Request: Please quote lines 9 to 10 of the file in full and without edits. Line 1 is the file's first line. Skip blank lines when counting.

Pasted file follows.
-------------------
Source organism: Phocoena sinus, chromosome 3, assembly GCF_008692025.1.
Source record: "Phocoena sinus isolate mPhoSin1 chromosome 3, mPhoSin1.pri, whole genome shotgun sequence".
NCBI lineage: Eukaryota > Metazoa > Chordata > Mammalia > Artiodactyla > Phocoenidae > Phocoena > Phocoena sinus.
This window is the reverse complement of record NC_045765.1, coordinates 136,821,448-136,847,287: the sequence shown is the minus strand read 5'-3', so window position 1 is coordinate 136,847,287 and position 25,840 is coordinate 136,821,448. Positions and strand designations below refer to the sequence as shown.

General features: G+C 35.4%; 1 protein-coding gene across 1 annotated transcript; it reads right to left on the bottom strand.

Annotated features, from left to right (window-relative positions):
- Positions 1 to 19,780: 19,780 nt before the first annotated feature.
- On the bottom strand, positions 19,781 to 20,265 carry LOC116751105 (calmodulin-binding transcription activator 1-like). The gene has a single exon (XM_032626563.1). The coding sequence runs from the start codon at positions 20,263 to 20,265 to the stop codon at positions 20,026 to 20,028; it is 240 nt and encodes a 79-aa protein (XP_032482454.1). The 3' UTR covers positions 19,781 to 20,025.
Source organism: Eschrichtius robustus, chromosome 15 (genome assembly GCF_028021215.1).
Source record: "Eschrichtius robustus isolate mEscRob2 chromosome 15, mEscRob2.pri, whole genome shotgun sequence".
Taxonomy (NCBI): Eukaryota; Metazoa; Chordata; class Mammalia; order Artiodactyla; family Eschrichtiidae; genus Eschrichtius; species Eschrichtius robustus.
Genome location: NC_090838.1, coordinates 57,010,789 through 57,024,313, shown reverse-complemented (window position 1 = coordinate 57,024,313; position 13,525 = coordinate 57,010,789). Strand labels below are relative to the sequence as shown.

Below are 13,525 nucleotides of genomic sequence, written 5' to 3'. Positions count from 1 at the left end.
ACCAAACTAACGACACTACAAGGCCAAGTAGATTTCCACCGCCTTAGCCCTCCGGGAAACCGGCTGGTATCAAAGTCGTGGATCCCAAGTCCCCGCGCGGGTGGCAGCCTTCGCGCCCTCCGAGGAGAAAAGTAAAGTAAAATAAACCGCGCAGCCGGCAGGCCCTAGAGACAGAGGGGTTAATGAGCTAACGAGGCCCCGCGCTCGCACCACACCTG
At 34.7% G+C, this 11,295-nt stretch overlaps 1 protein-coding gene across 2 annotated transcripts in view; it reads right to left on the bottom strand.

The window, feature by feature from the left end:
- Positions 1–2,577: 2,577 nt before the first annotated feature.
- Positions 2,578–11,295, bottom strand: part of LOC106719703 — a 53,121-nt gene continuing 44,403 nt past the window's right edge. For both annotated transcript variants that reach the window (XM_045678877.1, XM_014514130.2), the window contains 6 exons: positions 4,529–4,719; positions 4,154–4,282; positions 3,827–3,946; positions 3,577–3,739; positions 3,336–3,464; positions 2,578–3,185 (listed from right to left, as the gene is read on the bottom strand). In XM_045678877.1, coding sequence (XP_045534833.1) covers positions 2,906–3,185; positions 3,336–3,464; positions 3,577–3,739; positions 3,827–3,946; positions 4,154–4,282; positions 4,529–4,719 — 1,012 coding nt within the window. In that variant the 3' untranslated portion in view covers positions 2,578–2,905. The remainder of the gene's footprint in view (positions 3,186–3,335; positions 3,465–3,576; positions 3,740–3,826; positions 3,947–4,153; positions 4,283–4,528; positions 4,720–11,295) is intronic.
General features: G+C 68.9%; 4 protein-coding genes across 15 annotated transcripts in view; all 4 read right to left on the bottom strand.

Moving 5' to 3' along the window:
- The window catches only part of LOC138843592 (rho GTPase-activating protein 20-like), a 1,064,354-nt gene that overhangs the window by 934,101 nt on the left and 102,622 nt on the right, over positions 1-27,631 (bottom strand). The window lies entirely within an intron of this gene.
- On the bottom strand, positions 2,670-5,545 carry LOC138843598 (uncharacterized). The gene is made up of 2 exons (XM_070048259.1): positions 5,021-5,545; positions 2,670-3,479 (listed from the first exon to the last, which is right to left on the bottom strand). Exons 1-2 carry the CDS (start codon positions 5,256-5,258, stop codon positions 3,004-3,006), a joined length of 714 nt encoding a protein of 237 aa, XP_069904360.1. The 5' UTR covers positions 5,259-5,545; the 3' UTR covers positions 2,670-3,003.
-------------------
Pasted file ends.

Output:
Source organism: Eschrichtius robustus, chromosome 15 (genome assembly GCF_028021215.1).
Source record: "Eschrichtius robustus isolate mEscRob2 chromosome 15, mEscRob2.pri, whole genome shotgun sequence".